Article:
Van Gogh's Almond Blossom digitally restored

by • 16 Sep, 2012 • ExpositionsComments (8)16600

The power of a story, Van Gogh in 2D and 3D in Amsterdam

Over the past few months I’ve been working with a team of entrepreneurs on an exhibition of the works of Vincent van Gogh. Sipping a double espresso the morning after the explosive opening of Van Gogh, My Dream Exhibition, it’s time to share some initial thoughts and ideas about an extraordinary project.

First the “bad” news (at least to snobs): none of the 200+ works on display is an original painting by Van Gogh. For the exhibition his 200 most famous and beautiful works (selected by David Brooks) have been digitally restored and returned to their original colourfulness and liveliness. As you know (and the international press highlighted again this weekend) some of Van Gogh’s paintings have faded and lost colours because of the synthetic paint Van Gogh used. Using digital technologies and new insights, these colours have been restored, as can be seen in the image above and by playing with the slider on the website.

In addition to the 200 restored works, the exhibition shows seven 3D animations based on the works and letters of Van Gogh. A final twist are a selection of Van Gogh’s lost, stolen or destroyed works which are hidden at the end of the exhibition in the vaults of the exhibition space. The entire exhibition is accompanied by selected quotes from the letters Van Gogh wrote to his brother and others.

Then the good news, which only came to me in full force when I mingled with visitors yesterday and eavesdropped on their conversations and by talking extensively with curator David Brooks: there’s not a moment in the exhibition it is annoying the works are reproductions. In fact, it’s refreshing and pleasant these are not the real, multimillion Euro painting, but considerably less resplendent photographic prints. It allows visitors to focus on other things than the painting, price tag and grandiose frame. This creates room in the visitor experience for the story (or rather, stories) the exhibition tries to tell. These stories are the main power and – based on my experiences – what the audience really appreciates.

  • The story of Van Gogh’s life, as told in his own words using quotes from his letters.
  • The story of the development of an artist and his quest for perfection
  • Individual stories (“anecdotes”) told with 3D animations based on his works and letters.
  • Stories of suspense, crime and loss around the lost, stolen and destroyed works.
  • The story of paint, colours, the decay of artworks over time and the process of restoring these colours.
  • The (difficult) story of real works versus reproductions, which I will elaborate upon in an upcoming post on the Future of Museums blog.

Every museum and every exhibition tells a story. By taking away all the ‘glamour’ of the real thing in Van Gogh, My Dream Exhibition, this exhibition manages to shine a new light on a world-famous artist and his works. Stories surface more easily and I’ve heard visitors tell them to each other, read them out loud, comment on them and – quite often – be surprised and amazed by them. More than once at the end of the exhibition I’ve head people comment their opinion about Vincent van Gogh as an artist and person had changed in a positive way.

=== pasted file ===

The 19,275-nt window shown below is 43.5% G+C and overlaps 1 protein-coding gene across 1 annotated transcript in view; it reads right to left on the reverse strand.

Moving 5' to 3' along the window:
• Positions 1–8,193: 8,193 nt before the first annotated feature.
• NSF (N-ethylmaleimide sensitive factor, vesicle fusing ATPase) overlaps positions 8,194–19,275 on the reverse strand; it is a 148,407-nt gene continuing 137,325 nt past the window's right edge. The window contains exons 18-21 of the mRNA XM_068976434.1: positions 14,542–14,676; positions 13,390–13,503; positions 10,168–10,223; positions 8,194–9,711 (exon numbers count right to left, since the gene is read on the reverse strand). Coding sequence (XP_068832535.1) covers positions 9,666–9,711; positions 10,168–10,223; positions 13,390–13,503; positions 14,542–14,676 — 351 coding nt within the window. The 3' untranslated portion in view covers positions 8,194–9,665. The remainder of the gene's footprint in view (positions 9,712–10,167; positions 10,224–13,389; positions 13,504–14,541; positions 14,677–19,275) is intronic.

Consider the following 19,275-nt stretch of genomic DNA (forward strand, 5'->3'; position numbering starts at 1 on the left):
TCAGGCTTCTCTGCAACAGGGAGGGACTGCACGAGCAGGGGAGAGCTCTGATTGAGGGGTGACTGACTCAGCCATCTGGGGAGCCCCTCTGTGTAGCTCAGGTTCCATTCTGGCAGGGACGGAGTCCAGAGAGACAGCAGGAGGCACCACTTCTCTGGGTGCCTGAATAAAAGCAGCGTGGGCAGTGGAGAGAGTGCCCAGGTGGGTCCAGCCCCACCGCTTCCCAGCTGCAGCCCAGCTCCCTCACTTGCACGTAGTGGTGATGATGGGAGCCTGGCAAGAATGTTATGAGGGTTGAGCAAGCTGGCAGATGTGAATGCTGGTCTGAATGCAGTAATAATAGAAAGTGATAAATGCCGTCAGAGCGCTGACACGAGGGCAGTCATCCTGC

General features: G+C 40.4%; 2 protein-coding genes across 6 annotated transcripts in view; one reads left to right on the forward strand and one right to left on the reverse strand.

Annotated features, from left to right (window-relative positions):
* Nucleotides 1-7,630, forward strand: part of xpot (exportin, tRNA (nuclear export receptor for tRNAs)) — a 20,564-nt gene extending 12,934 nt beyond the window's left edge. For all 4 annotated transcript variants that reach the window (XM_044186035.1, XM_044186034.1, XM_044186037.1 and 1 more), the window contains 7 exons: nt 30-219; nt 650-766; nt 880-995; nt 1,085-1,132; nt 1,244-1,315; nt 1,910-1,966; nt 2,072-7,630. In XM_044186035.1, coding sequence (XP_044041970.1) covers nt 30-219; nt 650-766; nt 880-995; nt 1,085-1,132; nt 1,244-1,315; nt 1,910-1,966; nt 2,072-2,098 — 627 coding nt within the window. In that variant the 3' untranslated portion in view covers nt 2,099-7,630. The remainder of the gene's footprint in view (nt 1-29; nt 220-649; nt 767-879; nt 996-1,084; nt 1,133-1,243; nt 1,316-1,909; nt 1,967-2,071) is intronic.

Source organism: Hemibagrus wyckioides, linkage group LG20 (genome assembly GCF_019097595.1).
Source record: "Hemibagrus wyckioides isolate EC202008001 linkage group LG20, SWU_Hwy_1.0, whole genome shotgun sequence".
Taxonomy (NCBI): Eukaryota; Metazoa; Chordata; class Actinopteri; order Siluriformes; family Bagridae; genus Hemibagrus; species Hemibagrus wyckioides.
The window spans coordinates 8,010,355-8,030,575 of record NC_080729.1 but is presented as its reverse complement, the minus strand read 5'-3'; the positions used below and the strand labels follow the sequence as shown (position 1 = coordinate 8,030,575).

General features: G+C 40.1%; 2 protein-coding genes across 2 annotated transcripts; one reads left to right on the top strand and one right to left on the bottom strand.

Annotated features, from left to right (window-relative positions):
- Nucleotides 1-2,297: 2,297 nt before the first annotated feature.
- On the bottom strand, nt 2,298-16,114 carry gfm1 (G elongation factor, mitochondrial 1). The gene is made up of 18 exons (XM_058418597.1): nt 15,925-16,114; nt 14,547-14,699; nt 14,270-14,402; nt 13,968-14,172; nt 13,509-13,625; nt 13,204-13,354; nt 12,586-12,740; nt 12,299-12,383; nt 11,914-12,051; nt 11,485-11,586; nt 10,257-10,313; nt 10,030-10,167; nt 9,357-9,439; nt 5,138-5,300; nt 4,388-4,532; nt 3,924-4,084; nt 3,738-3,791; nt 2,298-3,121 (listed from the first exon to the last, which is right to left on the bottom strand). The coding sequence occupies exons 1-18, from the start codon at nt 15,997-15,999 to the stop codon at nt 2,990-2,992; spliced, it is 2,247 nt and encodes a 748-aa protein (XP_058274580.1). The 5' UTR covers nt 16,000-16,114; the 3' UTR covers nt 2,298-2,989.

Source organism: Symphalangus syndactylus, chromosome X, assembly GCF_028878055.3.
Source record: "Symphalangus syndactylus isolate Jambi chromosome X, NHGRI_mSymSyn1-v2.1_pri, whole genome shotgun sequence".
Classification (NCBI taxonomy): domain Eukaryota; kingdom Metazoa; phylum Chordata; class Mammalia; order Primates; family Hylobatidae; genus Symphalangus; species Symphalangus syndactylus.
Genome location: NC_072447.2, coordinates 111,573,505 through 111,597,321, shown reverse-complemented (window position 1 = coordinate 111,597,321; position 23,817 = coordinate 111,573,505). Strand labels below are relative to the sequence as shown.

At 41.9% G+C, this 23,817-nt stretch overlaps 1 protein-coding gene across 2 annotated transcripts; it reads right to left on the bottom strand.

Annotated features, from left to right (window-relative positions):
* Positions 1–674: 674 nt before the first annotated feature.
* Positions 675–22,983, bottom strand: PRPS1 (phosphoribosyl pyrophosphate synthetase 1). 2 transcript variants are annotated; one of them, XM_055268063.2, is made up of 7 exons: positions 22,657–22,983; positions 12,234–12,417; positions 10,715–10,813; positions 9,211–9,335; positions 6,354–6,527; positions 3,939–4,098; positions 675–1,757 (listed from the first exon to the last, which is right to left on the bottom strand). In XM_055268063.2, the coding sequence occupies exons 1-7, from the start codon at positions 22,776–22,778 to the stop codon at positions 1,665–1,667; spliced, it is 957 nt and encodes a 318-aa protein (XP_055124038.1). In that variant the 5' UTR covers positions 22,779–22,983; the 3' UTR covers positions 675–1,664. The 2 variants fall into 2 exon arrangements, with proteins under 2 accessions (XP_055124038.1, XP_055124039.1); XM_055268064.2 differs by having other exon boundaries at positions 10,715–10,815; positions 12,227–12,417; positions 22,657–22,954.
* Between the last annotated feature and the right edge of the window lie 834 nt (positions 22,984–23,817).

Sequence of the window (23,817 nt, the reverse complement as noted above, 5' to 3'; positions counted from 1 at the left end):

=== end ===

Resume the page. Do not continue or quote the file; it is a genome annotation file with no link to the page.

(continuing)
When we thought about a payoff for the exhibition months ago, we naively fell for “Van Gogh comes alive”. Walking through the exhibition yesterday and seeing the reactions of the audience, I think the payoff may have been more spot-on than the marketing-value hints. I’m curious to see how the exhibition will develop, and what other people think about this approach to art. For now, it has strengthened my belief that the story is more important than the works on display, and the way it is told makes an exhibition great.

Image: Van Gogh’s Almond Blossom (1890) in the colours of the painting today, and digitally restored version. Especially notice the pink in the flower buds, which has disappeared in the painting.

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  • Donnafy

    I was in Amsterdam in September and saw the Van Gough Exhibition.  I thought it was fantastic.  I would really love to have more information of David Brooks involvement in finding the lost pieces  of Art.

  • Pickwick

    In addition to problems with fading paint Vincent often insisted in letters to Theo that he both replace the rickety home-made stretchers and had them relined at the earliest finances permitted because the cheap fine canvas did not give a sufficiently firm purchase to his heavy impasto. His works were sent so quickly after painting to Theo -as Vincent saw it to justify his sustenance- that there was never time to varnish them and from that has grown a culture that Vincent preferred his works unvarnished.  I can vouch for the fact that his use, of necessity, of cheap materials particularly towards the end of his life at Auvers fairly rapidly threatened the life of his pictures making it imperative Vincent’s advice was followed. 

  • Pickwick

    Interestingly the above picture of `Crows in a Cornfield’ is a very faithful reproduction in that the colours, particularly of the corn, have not been deliberately enhanced for dramatic effect as with too many present day reproductions of the work in trying to reproduce what is thought the colourful impact of the original picture but rather show the faded colours as they now are.

  • Dripdrap

    Great job! I love this capacity of telling new stories about paintings. I’ll share it in my blog!

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